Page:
United Arab Emirates
Coordinates: 24.455800, 54.672730
Today marks our seventh day in the UAE, and tomorrow night we were scheduled to board a plane back to Kuala Lumpur. Trying hard not to let this dampen our spirits and enjoy today’s planned activities, we headed out to an ADNOC service station here in Abu Dhabi that housed a small eatery simply called “Mamak” for breakfast.
|it was thick with fog this morning|
|Sern cautiously navigating|
|can you believe it?|
|Cat and Brendan rushed in|
|a taste of Malaysia, in the UAE|
Five and a half thousand kilometres away and still, we felt right at home. This restaurant is often frequented by Ginny and Sern whenever they have a hankering for Malaysian food. Apparently the proprietor (an Indian national, we believe) had worked for many years in an Indian Muslim restaurant (Mamak restaurant) before coming over to the UAE to try his luck here.
|visibility was pretty bad|
|armed with provisions, Sern led the way|
After breakfast we resumed our road trip, and Sern drove way below the speed limit due to the thick fog that had developed the night before. At the end of the drive, the UAE’s royal city that is also known as the Garden City beckons.
Located almost two hundred kilometres away Al Ain is the birthplace of Sheikh Zayed bin Sultan Al Nahyan, the principal driving force behind the formation of the UAE and its first President.
|our first glimpse of Al Ain|
|the garden city|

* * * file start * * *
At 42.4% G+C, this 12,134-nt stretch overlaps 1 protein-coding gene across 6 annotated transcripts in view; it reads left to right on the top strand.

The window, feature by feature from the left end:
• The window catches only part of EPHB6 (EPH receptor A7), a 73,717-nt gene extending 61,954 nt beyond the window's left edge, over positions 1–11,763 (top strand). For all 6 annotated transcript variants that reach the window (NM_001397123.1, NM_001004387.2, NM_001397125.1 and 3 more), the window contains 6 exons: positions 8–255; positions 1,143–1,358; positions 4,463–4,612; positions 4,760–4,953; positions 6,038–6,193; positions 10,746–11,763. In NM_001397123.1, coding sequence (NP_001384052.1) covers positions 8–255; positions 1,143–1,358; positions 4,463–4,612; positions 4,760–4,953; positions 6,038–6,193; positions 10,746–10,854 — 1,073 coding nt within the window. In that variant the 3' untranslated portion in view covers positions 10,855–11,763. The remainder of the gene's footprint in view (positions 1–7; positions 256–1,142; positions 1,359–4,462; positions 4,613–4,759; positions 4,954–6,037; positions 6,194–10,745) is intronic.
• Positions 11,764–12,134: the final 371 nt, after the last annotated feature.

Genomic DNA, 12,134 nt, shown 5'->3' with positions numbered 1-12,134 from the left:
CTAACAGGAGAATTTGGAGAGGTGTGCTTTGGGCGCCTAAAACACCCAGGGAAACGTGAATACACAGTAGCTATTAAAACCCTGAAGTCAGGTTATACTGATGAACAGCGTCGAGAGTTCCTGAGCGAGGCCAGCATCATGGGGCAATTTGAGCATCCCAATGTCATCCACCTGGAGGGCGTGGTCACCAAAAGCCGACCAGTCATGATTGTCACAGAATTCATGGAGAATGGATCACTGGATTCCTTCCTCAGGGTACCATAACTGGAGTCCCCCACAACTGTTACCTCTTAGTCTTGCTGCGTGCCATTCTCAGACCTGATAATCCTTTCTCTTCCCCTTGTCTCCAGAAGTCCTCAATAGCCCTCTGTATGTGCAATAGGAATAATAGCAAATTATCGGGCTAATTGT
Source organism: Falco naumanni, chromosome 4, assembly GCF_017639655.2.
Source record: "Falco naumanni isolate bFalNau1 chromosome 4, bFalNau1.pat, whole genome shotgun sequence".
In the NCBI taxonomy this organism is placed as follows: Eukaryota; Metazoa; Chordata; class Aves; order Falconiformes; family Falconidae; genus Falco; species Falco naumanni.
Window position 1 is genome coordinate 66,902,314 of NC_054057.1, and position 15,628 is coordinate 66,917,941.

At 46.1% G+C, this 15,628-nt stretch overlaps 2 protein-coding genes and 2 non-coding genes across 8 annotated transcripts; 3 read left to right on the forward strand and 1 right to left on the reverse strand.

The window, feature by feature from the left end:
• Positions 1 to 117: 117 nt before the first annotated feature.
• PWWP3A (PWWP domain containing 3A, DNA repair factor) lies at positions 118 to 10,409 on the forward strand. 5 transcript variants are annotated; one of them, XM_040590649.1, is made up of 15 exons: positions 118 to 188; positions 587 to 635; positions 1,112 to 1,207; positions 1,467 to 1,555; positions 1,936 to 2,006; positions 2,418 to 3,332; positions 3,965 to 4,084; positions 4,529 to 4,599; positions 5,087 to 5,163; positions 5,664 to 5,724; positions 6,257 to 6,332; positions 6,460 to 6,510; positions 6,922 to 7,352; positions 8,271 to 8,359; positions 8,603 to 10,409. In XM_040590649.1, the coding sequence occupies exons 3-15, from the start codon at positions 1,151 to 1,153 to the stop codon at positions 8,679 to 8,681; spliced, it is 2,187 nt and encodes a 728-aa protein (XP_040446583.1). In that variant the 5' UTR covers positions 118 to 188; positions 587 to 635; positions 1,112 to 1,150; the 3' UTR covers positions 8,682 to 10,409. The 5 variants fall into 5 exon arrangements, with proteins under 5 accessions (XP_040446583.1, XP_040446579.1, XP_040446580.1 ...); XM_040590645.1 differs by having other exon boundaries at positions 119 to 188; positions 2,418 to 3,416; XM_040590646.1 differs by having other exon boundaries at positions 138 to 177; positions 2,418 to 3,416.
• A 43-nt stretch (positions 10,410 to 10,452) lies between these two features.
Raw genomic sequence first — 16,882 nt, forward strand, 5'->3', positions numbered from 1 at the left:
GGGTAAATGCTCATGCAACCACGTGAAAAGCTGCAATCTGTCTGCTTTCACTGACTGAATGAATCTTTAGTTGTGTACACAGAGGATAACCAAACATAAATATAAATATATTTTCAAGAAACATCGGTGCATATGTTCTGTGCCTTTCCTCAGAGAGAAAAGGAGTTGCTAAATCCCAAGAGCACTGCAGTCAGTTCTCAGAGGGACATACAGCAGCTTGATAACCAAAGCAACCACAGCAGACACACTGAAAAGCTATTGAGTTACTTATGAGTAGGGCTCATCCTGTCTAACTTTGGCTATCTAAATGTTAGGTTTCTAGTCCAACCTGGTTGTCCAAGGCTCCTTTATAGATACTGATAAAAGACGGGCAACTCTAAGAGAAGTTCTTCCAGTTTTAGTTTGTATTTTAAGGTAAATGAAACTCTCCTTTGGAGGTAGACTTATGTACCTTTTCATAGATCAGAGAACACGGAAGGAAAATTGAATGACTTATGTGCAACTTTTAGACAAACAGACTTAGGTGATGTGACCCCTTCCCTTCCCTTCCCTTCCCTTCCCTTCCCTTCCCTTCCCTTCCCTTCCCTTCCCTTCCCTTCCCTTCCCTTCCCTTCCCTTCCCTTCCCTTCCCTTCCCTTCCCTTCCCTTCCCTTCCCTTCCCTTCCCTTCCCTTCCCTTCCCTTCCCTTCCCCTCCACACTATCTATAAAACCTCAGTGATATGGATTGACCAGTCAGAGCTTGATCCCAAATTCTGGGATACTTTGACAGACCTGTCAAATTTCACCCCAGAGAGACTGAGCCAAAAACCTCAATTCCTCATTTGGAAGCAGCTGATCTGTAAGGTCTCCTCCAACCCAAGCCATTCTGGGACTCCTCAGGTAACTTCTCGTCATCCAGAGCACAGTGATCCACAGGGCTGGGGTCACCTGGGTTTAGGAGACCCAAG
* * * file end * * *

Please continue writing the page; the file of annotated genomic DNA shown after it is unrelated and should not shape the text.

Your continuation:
It took us approximately two hours to get here despite the thick fog, and the first thing that struck us as we arrived was the lack of traffic lights. In its place was a multitude of roundabouts leading into the city. This signified a marked reduction in traffic, unlike Dubai and Abu Dhabi which lent to the city’s peaceful charms.
|one of the many roundabouts in Al Ain|
|a pit stop at another ADNOC service station|
|first stop: Al Jahili Fort!|
Our first stop was the Al Jahili Fort, built in the 1890s that features landscaped gardens, exhibitions and a bookshop. One exhibition that caught our attention, and consumed quite a considerable amount of time was the Mubarak Bin London Exhibition.
Our next stop was the Al Ain Palace Museum, which the palace was built in 1937 of the late Sheikh Zayed bin Sultan Al Nahyan.
Ginny and Sern then took us to the Al Ain Oasis, just next door to the Al Ain Palace Museum and the UAE's first curated UNESCO World Heritage site.
After a quick lunch at a rustic but authentic Pakistani restaurant where we had some excellent Briyani rice we headed out of the city for a leisurely drive up the peak of Jebel Hafeet (or Mount Hafeet) where we enjoyed what we can only describe as a most enchanting Middle Eastern sunset.
We headed down Mount Hafeet and slept soundly throughout the two hour drive back to Abu Dhabi (thanks Sern!).
Tomorrow will be our last day in the UAE.